Background Alternative mRNA transcripts occur in >90% of human genes and may be triggered by developmental signals. The hepatic transporter OATP1B1 (gene name SLCO1B1) traffics substrates across the hepatic membrane, and shows age-related changes in protein expression. We aimed to predict novel isoforms of OATP1B1 by studying alternative splicing of SLCO1B1 in human paediatric post-mortem liver tissue, and the relationship of their mRNA expression with age.
Methods mRNA expression of SLCO1B1 transcripts was determined using RNA sequencing (HISAT2/StringTie). Novel mRNA transcripts were considered of relevance when (1) the expression was >5% of the annotated isoform, (2) it was a SLCO1B7 and SCLO1B1 hybrid transcript, or (3) when the expression was associated with age. The software packages ORF-finder, TMpred and TOPO2 were used to predict the protein sequence and structure of the novel isoforms. Relationship of expression with age was studied with the Kruskal-Wallis test for age groups (fetal, 0–1.5 year, 1.5–6 year, 6–12 year and 12–18 year) and with Spearman correlation tests for age on continuous scale.
Results In 97 hepatic post-mortem tissues (gestational age median 16.4 [range 14.7–41.3] weeks, postnatal age 0.36 [0 - 17] years) 27 novel mRNA transcripts were detected. Of these, 13 were relevant: 2 isoforms are predicted to translate into amino acid sequences similar to the annotated isoform for OATP1B1, 9 isoforms may translate into truncated versions, and the expression of 8 isoforms was associated with age. None of the isoforms had an ORF that covered the SLCO1B7 region.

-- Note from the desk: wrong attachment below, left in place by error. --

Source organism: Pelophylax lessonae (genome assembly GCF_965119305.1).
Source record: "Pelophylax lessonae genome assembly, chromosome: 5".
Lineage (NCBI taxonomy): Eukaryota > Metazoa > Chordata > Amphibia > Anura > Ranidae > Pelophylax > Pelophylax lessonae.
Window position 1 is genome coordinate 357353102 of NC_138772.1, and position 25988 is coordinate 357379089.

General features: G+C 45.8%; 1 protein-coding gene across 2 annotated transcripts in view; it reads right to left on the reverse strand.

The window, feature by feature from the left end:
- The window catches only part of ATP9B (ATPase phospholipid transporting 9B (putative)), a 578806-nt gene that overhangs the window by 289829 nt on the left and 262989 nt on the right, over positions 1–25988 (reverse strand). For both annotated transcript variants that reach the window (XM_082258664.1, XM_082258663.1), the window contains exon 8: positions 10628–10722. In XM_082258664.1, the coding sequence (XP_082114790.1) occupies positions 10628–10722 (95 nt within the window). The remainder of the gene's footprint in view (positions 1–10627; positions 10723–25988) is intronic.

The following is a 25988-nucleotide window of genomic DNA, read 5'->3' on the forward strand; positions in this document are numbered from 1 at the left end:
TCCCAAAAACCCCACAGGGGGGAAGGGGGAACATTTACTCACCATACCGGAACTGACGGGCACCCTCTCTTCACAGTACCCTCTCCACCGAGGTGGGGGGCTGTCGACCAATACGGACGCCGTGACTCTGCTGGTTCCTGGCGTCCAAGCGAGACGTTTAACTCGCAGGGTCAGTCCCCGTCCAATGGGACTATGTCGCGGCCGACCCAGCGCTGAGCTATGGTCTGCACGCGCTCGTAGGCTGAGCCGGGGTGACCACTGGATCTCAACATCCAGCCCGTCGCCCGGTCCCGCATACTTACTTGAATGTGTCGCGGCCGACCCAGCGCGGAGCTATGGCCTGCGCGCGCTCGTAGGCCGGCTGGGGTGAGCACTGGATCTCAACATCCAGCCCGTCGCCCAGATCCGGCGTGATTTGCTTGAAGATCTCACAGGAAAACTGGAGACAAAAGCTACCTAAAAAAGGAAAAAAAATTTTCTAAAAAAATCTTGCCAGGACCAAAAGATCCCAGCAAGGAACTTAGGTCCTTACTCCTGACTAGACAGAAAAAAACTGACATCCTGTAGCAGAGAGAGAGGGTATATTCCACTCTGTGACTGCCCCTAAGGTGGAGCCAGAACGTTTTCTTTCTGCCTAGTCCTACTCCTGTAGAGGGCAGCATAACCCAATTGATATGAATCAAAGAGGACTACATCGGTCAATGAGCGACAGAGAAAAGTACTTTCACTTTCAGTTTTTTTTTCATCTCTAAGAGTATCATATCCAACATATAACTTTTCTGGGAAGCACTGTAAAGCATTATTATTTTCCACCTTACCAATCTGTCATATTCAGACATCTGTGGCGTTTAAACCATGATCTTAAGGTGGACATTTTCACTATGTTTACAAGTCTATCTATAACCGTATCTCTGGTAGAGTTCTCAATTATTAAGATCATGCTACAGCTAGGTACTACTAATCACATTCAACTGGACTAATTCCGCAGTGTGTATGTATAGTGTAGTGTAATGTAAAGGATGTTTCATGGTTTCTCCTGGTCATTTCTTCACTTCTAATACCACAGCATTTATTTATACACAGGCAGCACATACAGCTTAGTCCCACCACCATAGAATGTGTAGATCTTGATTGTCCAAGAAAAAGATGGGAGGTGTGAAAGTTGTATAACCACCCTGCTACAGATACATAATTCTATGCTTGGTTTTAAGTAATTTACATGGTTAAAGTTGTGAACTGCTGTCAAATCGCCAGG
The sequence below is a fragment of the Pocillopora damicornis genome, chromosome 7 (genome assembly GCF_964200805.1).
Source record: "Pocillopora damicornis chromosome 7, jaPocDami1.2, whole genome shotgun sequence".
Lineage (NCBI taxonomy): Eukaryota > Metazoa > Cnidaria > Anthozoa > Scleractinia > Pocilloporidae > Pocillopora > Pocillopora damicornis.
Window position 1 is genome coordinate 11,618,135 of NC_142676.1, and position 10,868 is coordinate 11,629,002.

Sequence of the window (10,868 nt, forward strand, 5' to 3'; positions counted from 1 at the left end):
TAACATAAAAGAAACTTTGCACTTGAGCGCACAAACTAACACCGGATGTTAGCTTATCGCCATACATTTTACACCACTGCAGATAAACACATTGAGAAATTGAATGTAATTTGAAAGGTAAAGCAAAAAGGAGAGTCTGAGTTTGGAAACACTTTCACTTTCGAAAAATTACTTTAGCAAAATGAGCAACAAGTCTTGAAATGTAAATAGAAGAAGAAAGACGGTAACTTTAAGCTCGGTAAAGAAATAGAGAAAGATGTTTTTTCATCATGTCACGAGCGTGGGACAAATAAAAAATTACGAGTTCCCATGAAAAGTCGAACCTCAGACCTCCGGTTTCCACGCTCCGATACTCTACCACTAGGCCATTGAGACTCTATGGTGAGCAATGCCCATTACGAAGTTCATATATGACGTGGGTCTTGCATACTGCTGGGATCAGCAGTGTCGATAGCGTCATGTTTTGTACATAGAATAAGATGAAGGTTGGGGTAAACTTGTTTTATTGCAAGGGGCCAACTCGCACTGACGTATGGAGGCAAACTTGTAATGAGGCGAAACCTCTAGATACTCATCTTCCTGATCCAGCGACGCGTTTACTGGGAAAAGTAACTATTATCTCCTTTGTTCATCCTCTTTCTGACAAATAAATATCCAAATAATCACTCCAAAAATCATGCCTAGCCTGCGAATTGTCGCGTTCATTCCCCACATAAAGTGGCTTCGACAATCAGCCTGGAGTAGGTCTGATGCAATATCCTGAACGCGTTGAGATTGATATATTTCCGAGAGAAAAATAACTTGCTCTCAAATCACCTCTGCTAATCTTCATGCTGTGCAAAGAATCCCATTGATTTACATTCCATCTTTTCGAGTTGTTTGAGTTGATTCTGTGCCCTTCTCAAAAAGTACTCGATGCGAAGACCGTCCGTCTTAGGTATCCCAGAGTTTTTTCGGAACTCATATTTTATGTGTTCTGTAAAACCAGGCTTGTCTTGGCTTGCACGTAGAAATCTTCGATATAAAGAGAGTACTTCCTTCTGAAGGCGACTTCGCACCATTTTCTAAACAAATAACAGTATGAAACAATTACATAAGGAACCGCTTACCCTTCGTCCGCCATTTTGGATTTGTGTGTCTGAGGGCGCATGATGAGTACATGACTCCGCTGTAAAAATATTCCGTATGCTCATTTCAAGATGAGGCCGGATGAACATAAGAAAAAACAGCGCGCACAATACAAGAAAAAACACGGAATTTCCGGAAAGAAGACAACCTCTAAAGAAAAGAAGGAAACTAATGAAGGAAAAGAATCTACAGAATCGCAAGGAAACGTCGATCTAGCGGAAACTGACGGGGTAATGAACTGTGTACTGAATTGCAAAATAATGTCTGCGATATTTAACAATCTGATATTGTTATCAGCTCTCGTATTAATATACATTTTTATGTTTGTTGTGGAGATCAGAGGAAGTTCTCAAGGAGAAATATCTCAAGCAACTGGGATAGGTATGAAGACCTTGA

Conclusion We showed that novel SLCO1B1 mRNA isoforms potentially translate into OATP1B1 protein with unknown function, and that alternative splicing may well be a regulatory mechanism for SLCO1B1 expression during development. This data provides a better understanding of age-related changes in the expression of OATP1B1, and, with that, potentially improves prediction of disposition of endogenous and exogenous substrates.
Disclosure(s) BG was supported, in part, by the Ter Meulen fund 2018 provided by the Royal Dutch Academy of Sciences. The National Institute of Child Health and Human Development Brain and Tissue Bank for Developmental Disorders at the University of Maryland is funded by the National Institutes of Health (NIH) contract HHSN275200900011C, reference number, N01-HD-9-0011 and the Liver Tissue Cell Distribution System is funded by NIH contract number N01-DK-7-0004/HHSN267200700004C.
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